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100 Pounds of Horror in a 3 Pound Bag



I get asked all the time how I’ve managed to put more horror in 2-4 minutes than many features manage in 90 minutes or more. I think, because I started out in long form (features and TV) and then created horror shorts, I felt the need to concentrate more storytelling into less time. It’s like a distillation process. I hook up a feature to a few tubes, put it over a Bunsen burner, and distill the bare essence of the thing into a tiny little decanter. That’s the short film. That’s how I think about it. 

It’s all about stripping down as much as you can for every scene in a story. Movies, obviously, as it’s been said many times before, are a visual medium, and the more you can fit into the visual part, the stronger the film. There are those who argue for great dialogue, and they’re right too, but to a lesser degree. For instance, look at the works of Neil Simon or Quentin Tarrantino or Robert Altman (great dialoguists) versus the works of Stanley Kubrick (a dialogue minimalist) and you can see what I’m talking about. 

At their heart, movies are visual. And the bare essence of their existence is their fundamental look. If you turn the sound off on the film and watch it, does it still engage you? Does it still make sense? Can you still feel the flow? Does it still make you FEEL something?

One thing that always struck me, even before I began doing horror or short films, was the fact that Kubrick was obsessed with these French Nescafe commercials. He said there was more story in these 30 second TV coffee ads than any English speaking film he’d seen. And he was so obsessed that he’d get copies of the coffee commercials and trim the dialogue down even further, as if to say, yes they’re short and nearly perfect, but I can make them more perfect through distillation.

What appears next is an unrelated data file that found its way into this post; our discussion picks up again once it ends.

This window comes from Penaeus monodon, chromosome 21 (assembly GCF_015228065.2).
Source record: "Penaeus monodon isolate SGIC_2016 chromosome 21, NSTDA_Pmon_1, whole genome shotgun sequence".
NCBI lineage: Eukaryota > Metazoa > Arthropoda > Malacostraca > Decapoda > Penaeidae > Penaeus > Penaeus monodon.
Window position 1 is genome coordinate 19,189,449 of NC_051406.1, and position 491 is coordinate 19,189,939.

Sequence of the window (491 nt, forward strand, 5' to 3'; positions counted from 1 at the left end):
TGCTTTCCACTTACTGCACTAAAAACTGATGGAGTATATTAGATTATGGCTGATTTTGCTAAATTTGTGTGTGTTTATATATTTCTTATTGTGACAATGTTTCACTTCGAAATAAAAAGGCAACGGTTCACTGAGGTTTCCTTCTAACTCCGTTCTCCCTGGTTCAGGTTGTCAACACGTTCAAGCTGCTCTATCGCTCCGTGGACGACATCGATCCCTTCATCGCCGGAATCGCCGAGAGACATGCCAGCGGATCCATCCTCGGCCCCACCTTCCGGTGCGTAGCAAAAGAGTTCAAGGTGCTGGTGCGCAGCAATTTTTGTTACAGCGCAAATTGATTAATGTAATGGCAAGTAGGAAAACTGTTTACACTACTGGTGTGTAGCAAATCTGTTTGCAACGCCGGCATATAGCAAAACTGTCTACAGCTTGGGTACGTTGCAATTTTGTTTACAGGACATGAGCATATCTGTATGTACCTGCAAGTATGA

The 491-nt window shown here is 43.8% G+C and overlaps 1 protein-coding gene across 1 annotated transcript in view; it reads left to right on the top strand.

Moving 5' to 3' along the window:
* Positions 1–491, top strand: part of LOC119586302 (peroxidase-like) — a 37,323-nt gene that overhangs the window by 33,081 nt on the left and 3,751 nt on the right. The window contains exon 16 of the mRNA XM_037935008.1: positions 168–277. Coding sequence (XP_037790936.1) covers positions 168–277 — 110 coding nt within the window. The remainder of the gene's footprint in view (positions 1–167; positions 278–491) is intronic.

So that’s how I went into my horror shorts. I thought, how can I distill every bit of terror and character into 3 minutes. How can I do everything that good old Syd Field taught me to do in 90 minutes, but do it in just three? 

It’s not as hard as it sounds. Thirty seconds can be a long time if edited and shot correctly. A simple hand reaching for a door handle or box lid can be a deliciously excruciating eternity if you set up the dramatic question properly. If, for instance, the audience knows what happens to people who open that door/lid and the character does not, you’ve created an unbelievable sense of dread and expectation. They’re begging the protagonist not to do what he or she is doing. And suddenly that 30 seconds feels like forever (in a good way). Clive Barker made a fortune and a career out of this single principle.

So, if you’re looking to create terror (or any kind of narrative, really) in short form, remember these few tips.

Film is visual and visuals will always be stronger than dialogue in the world of film. They can tell in a second, more than a thousand words of characters speaking. 

  1. Dramatic question is king. Give the audience a really good question to chew on and it will enliven your entire scene. Just make sure that your answer is worth their time or they’ll feel cheated. It also works really well in short form if the answer to the dramatic question is the opposite of what they expected, and thus even more satisfying.
  2. Keep it short and sweet. A tedious short film has to be one of the greatest cinematic sins a director can perpetrate on his audience, and they will never forgive you for it. So use visuals, tell the story in pictographic shorthand, have a good question for them to think about, and once the story is over, get out. Don’t overstay your welcome.  

Believe me, I still get stuck. All the time. And when I do, I turn to the masters of cinematic storytelling, living and dead. There are some people with filmic storytelling in their DNA and those are the ones to look to. Those are the ones to watch. Now go make your short film!

Gaudium per atrox.